It is April. The gardens are in bloom, the grass is growing and needs frequent mowing, and students are working to finish projects before Expo, our community sharing day. We have other things growing and changing as well.
We have located a billy goat buck to "rent" for 45 days, who will be arriving on campus soon if all goes well. Come October we may have baby goats on campus. Whatever happens, these next weeks will be an adventure!
Three of our own coop eggs hatched this week and we have 3 new friends, "Cutie," "Fred," and "Kumquat." "Fred," was stuck to the shell and it was due to the heroic efforts of Kate that it lived. We cannot wait to see how the genetic traits manifest in our new mini flock.
Last but not least, we have a date to finish our cob oven. We are excited to welcome Trey Farmer back to IOS to apply our final plaster. Next week we will drive to Bastrop and dig buckets of red clay for our cob. This week our dimension of Human Greatness is "Identity." All of these things help make IOS what it is. Once we were a dream. I hope you are dreaming big, too.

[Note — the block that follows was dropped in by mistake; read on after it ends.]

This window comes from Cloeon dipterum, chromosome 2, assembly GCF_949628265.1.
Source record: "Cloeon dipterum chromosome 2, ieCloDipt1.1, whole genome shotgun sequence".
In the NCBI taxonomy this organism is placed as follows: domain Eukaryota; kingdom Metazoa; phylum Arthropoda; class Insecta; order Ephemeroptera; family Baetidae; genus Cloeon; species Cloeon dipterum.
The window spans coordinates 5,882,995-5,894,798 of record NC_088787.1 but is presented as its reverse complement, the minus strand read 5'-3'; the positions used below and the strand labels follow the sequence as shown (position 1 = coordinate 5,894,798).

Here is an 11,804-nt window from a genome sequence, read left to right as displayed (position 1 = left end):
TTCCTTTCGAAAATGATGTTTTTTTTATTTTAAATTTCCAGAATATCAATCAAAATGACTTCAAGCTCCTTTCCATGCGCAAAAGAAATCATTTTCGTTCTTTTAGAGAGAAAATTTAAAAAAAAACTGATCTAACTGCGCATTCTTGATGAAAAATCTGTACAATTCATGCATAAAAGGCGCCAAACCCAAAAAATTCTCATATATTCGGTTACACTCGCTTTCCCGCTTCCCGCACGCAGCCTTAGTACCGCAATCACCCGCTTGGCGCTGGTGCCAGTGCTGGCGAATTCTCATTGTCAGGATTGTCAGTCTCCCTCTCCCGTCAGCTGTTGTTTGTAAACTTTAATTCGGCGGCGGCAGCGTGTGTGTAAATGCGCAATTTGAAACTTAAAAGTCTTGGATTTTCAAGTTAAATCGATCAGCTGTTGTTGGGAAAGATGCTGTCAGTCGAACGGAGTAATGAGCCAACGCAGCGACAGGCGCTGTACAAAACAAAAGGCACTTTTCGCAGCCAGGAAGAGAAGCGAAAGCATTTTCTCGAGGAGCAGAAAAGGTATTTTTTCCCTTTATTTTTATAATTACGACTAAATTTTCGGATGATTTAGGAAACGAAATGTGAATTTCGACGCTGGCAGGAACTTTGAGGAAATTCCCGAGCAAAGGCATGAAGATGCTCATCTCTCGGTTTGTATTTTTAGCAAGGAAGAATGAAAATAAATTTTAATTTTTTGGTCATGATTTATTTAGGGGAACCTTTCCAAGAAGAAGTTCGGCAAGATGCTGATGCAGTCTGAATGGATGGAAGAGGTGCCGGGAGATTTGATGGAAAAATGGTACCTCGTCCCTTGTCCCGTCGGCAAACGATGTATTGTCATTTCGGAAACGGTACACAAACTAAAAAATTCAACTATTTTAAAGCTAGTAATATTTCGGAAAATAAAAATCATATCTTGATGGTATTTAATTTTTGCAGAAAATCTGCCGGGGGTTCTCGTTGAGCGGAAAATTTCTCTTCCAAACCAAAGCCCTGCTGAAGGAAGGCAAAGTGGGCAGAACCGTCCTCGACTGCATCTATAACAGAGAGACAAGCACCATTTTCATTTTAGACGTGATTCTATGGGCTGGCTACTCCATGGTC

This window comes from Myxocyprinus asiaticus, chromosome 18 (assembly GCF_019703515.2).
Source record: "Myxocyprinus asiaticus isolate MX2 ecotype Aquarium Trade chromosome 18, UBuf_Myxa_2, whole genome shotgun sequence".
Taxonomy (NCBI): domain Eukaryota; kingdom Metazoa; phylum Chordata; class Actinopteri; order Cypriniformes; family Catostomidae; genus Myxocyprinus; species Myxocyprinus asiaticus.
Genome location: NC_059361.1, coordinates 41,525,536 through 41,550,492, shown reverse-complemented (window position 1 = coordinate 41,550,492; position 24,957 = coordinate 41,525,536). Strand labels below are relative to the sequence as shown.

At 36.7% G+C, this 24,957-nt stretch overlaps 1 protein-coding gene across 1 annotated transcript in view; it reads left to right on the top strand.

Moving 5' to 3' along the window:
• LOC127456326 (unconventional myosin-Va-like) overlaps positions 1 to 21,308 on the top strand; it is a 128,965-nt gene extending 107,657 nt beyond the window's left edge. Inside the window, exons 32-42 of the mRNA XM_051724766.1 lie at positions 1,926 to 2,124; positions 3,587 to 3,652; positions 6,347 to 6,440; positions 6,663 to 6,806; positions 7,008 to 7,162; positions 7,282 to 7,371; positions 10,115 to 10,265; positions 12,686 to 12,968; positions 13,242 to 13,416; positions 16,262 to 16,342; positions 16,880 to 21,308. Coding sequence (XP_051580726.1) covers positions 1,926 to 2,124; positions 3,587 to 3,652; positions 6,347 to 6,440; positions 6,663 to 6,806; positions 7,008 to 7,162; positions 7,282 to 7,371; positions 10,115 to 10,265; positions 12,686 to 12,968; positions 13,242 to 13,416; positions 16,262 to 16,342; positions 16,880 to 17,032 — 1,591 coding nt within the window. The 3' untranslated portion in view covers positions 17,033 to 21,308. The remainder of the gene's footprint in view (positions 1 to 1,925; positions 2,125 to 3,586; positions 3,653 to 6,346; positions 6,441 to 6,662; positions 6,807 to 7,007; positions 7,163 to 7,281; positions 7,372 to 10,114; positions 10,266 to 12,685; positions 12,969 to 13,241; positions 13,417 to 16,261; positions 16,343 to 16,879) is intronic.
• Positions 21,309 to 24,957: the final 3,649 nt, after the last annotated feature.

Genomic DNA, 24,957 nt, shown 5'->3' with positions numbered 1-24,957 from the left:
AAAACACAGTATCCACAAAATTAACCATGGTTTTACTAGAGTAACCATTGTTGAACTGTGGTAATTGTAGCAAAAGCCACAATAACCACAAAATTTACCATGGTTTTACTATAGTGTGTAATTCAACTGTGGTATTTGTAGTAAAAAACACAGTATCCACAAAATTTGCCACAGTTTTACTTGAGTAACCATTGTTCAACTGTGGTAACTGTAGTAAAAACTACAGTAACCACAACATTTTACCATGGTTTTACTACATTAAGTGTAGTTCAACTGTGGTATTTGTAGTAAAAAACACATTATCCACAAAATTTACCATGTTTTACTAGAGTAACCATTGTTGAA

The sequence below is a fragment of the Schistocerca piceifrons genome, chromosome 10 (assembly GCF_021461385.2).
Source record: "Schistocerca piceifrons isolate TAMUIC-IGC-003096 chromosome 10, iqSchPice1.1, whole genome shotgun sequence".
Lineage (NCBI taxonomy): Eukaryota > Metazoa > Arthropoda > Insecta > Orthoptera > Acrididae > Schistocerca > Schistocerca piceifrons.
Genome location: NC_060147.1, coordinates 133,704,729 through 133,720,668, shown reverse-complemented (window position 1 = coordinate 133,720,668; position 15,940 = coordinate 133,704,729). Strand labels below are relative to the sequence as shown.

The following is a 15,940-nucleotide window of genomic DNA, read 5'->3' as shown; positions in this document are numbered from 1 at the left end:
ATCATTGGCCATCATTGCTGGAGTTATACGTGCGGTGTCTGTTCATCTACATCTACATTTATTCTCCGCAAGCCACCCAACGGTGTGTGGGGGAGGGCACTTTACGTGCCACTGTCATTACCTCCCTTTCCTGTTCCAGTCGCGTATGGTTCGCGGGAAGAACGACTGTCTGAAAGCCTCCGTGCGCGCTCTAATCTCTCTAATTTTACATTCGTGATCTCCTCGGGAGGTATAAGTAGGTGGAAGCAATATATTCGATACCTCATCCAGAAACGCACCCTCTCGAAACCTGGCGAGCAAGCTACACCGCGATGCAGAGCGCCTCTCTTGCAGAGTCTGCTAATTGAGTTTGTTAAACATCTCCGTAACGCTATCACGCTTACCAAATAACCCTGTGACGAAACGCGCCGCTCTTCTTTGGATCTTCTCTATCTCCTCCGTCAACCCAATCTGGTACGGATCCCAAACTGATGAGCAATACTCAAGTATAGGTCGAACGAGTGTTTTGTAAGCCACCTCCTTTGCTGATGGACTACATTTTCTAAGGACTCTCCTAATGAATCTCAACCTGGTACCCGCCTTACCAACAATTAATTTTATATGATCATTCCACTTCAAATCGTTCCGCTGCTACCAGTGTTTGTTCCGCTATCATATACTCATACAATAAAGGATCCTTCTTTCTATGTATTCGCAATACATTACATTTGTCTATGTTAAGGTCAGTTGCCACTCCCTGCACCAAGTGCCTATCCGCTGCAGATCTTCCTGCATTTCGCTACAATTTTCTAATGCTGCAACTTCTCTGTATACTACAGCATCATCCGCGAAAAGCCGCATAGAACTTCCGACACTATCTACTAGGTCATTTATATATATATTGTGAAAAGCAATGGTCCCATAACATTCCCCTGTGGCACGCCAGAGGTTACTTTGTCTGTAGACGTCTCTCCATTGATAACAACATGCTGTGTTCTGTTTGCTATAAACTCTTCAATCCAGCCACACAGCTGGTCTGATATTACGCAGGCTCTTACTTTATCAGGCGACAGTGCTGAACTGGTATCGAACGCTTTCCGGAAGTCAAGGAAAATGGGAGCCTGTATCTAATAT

Every Wednesday morning at the Inside Outside School, we have Peace Circle. We gather in the theater space together, light a candle, meditate to center ourselves and then one of us shares a story that connects to some aspect of Human Greatness. When we were working with "Identity" we heard the story of the Soul Bird, the bird that lives in each of us, the bird that has the keys to open the little drawers inside of us that hold our feelings and bits of our self that we may open often or rarely. Sometimes we tell the soul bird which drawer to open and what we want to think and feel and sometimes it decides all by itself which drawer to open. The children did some amazing watercolors to represent the soul bird inside each of them. In our lives, the soul bird dips into some dark sticky places where the drawers are stuck and when they open there are sticky feelings in them. It is nice to know that we can handle feeling those things and that there are plenty of drawers to open that help us feel better. As we work with big ideas like Identity, Integrity, and Intuition, we learn more about who we are and how we can be true to who we are. This week we will be working with the dimension of "Imagination." Do you think trees have feelings? I wonder.